If you’re curious, Yinghua Jia wrote a whole book about Sun’s life, The Last Eunuch of China. (It has 4.5 stars.)
You know, growing up, I heard fairly frequently about Chinese foot-binding (done to women) and harems (in various countries.) There was a fairly frequent intellectual subcurrent of “historical cultures were mean to women.” NO ONE EVER MENTIONED THE EUNUCHS.
Okay, carrying on: so there were apparently enough men whose parents had thought it a good idea to lop of their genitals in order to get them a job that they constituted an opinion-making polity within the Chinese government, and got into conflicts with the Confucian scholars, who I assume hadn’t been horrifically mutilated by their parents.
The Treasure Voyages were thought up by the Eunuchs, and the admiral of the Treasure Fleet, Zheng He, was a eunuch:
Zheng He (1371–1433 or 1435), often spelled Cheng Ho in English, was a Hui court eunuch, mariner, explorer, diplomat, and fleet admiral during China‘s early Ming dynasty. Born Ma He, Zheng commanded expeditionary voyages to Southeast Asia, South Asia, Western Asia, and East Africa from 1405 to 1433. …
As a favorite of the Yongle Emperor, whose usurpation he assisted, he rose to the top of the imperial hierarchy and served as commander of the southern capital Nanjing (the capital was later moved to Beijing by the Yongle Emperor). …
He was a great-great-great-grandson of Sayyid Ajjal Shams al-Din Omar, a Persian who served in the administration of the Mongol Empire and was the governor of Yunnan during the early Yuan dynasty. His great-grandfather was named Bayan and may have been stationed at a Mongol garrison in Yunnan. His grandfather carried the title hajji. His father had the surname Ma and the title hajji. The title suggests that they had made the pilgrimage to Mecca. It also suggests that Zheng He may have had Mongol and Arab ancestry and that he could speak Arabic.
Zheng He had a distinguished career in the army before becoming head of the Chinese navy.
It is generally accepted (based on Ming dynasty records) that Zheng He died in 1433 at Calicut in India during the return leg of the seventh voyage and was buried in Calicut or at sea, although some theories, based on artifacts associated with him and believed to be from later than 1433, posit that he died shortly after that voyage in 1434 or early 1435.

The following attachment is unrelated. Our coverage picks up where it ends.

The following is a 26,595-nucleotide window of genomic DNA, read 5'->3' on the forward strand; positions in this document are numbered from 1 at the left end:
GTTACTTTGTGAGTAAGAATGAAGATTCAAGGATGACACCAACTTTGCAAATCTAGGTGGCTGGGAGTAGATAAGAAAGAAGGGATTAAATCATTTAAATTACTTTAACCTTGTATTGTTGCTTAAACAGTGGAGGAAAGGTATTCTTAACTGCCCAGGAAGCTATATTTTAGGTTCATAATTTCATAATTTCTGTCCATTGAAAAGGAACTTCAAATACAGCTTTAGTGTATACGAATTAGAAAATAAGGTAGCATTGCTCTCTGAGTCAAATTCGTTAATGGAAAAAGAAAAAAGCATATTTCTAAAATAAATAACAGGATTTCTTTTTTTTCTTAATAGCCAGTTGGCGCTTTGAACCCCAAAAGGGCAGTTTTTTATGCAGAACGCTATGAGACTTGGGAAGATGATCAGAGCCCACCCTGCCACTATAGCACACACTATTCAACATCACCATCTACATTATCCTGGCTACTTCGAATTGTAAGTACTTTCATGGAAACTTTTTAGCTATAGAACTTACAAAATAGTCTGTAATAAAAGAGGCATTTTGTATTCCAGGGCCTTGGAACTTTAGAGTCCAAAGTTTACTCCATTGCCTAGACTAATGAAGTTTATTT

A tomb was built for Zheng He in Nanjing. This is usually believed to be a cenotaph containing his clothes and headgear as his body was buried at sea or in Calicut, but other theories exist as to whether Zheng He was buried in Nanjing, and if so, where. In 1985, a Muslim-style tomb was built on the site of the earlier horseshoe-shape grave. He adopted the eldest son of his elder brother, who was awarded a hereditary officer rank in the imperial guard.
As for the Treasure Fleet itself:
The grand project resulted in seven far-reaching ocean voyages to the coastal territories and islands in and around the South China Sea, the Indian Ocean, and beyond. … The first three voyages reached up to Calicut on India’s southwestern coast, while the fourth voyage went as far as Hormuz in the Persian Gulf. Afterwards, the fleet made voyages farther away to the Arabian Peninsula and East Africa.
While the voyages did result in better maps, they weren’t exploratory, like Columbus’s–the Chinese were already well aware that India and Africa existed before they set out:
Chinese seafaring merchants and diplomats of the medieval Tang Dynasty (618—907) and Song Dynasty (960—1279) often sailed into the Indian Ocean after visiting ports in South East Asia. Chinese sailors would travel to Malaya, India, Sri Lanka, into the Persian Gulf and up the Euphrates River in modern-day Iraq, to the Arabian peninsula and into the Red Sea, stopping to trade goods in Ethiopia and Egypt (as Chinese porcelain was highly valued in old Fustat, Cairo). Jia Dan wrote Route between Guangzhou and the Barbarian Sea during the late 8th century that documented foreign communications, the book was lost, but the Xin Tangshu retained some of his passages about the three sea-routes linking China to East Africa. Jia Dan also wrote about tall lighthouse minarets in the Persian Gulf, which were confirmed a century later by Ali al-Masudi and al-Muqaddasi. Beyond the initial work of Jia Dan, other Chinese writers accurately described Africa from the 9th century onwards; For example, Duan Chengshi wrote in 863 of the slave trade, ivory trade, and ambergris trade of Berbera, Somalia. Seaports in China such as Guangzhou and Quanzhou – the most cosmopolitan urban centers in the medieval world – hosted thousands of foreign travelers and permanent settlers. Chinese junk ships were even described by the Moroccan geographer Al-Idrisi in his Geography of 1154, along with the usual goods they traded and carried aboard their vessels.